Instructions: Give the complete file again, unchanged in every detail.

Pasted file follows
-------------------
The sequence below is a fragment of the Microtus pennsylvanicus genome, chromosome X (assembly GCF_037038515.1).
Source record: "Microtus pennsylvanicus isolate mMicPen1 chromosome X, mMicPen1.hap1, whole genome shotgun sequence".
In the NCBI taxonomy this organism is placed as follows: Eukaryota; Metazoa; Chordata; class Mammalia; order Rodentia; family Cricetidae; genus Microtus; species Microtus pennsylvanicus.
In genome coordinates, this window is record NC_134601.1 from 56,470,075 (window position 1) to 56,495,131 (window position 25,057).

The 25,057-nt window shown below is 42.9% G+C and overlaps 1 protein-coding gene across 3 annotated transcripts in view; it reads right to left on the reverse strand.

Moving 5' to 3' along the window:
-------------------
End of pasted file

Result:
The sequence below is a fragment of the Microtus pennsylvanicus genome, chromosome X (assembly GCF_037038515.1).
Source record: "Microtus pennsylvanicus isolate mMicPen1 chromosome X, mMicPen1.hap1, whole genome shotgun sequence".
In the NCBI taxonomy this organism is placed as follows: Eukaryota; Metazoa; Chordata; class Mammalia; order Rodentia; family Cricetidae; genus Microtus; species Microtus pennsylvanicus.
In genome coordinates, this window is record NC_134601.1 from 56,470,075 (window position 1) to 56,495,131 (window position 25,057).

The 25,057-nt window shown below is 42.9% G+C and overlaps 1 protein-coding gene across 3 annotated transcripts in view; it reads right to left on the reverse strand.

Moving 5' to 3' along the window: